Business case study: Coventry Chemicals

Coventry Chemicals Ltd manufacture and supply cleaning liquids, powders and tablet products to suit all professional, retail and export cleaning and hygiene requirements.

1. Please can you give us an overview of what your company does ie: the sector in which your business belongs, what your product base is and what the aims of your business are?
Manufacture of domestic and professional hygiene chemicals.  The operation involves the blending of commodity and specialist chemicals to produce products with the desired cleaning/hygiene performance.
This sector is highly price sensitive/low margin sector hence the critical factor is volume production with finely tuned efficiencies to ensure we safeguard our margin aspirations.
The chemicals in the EU is heavily regulated which calls for increasingly tight control of manufacturing and labelling practice – increasing costs with little return for compliance.

2. Which sectors does your business service/ do you provide products to?
We are a contract/private label manufacturer working in the retail and also industrial sector. These are quite different market places with retail being the most interesting/high pressure sector. It calls for a high level of professionalism and management control to unsure consistent manufacture of quality, safe and legal product against tight margin and timescales.

3. How many people do you employ/ have on site?
We employ approximately 100 people.

4. What types of people do you like to employ? And what skills and background are required?
A lot of the production work is labour intensive and repetitive – it has historically called for diligent, harder manual workers. However, as we automate the process the total headcount tends downward but the skill levels required to run the operation increases.

5. Have you recently noticed any skills shortages? If so, in which areas?
Skilled/experienced engineers, chemists and regulatory personnel are always in short supply.

6. How do you see the industry changing in the future?
A tend towards a lower headcount but a higher skills base – less people to pay but demanding higher average salary.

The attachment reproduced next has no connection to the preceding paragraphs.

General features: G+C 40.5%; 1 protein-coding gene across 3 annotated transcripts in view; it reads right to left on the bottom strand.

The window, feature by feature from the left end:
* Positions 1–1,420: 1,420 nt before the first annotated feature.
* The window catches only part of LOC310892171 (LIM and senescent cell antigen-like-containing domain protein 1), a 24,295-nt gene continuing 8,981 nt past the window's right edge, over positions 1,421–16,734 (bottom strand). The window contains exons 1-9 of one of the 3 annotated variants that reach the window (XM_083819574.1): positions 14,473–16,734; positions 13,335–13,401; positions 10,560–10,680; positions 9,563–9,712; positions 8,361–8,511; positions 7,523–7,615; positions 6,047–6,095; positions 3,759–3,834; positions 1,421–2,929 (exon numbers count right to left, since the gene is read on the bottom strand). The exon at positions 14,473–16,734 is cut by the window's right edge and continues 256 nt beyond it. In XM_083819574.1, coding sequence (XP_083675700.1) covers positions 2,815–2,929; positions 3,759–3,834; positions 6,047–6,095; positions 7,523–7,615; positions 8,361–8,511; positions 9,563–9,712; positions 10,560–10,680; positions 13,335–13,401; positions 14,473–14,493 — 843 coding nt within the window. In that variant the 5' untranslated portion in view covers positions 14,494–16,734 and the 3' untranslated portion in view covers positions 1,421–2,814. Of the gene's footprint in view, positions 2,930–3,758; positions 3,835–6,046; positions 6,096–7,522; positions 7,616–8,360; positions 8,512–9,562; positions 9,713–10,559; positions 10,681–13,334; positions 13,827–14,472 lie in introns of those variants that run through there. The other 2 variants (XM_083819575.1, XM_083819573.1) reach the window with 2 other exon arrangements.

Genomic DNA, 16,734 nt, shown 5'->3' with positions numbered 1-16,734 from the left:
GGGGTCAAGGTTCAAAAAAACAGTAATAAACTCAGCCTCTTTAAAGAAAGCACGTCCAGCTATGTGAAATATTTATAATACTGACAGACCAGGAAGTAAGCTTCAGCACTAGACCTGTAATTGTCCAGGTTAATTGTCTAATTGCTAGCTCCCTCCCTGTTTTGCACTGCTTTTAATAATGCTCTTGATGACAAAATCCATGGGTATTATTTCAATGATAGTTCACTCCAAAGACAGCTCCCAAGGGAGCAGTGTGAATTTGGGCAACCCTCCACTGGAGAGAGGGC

7. How do you see your business changing in the future to reflect industry changes?
Our sector is becoming more and more tightly regulated – the long term survivors will be those who invest in solid/robust compliance systems – this relates to both the technical and operational sides of the business.

8. Do you see the skills you require from your employees changing?
See above

9. Do you foresee any future skills shortages?
See above

10. What core skills would you recommend that new entrants try to attain to help their career?
Graduates coming into the industry who have managed to get at least some experience of the commercial/operational world arrive better equipped to understand the constraints facing the business and overall business objectives.

11. What advice would you give people considering a career in the chemical sector?
Get practical experience – don’t be proud – work on a production line if necessary, look at how the business operates – try to imagine how things could be better (without being critical or cocky). Take on any responsibility that comes your way and do it diligently and dependably. Try to understand your manager’s objectives and the constraints he/she faces – offer to take on additional task which enable you to learn and which release him/her to focus on other issues.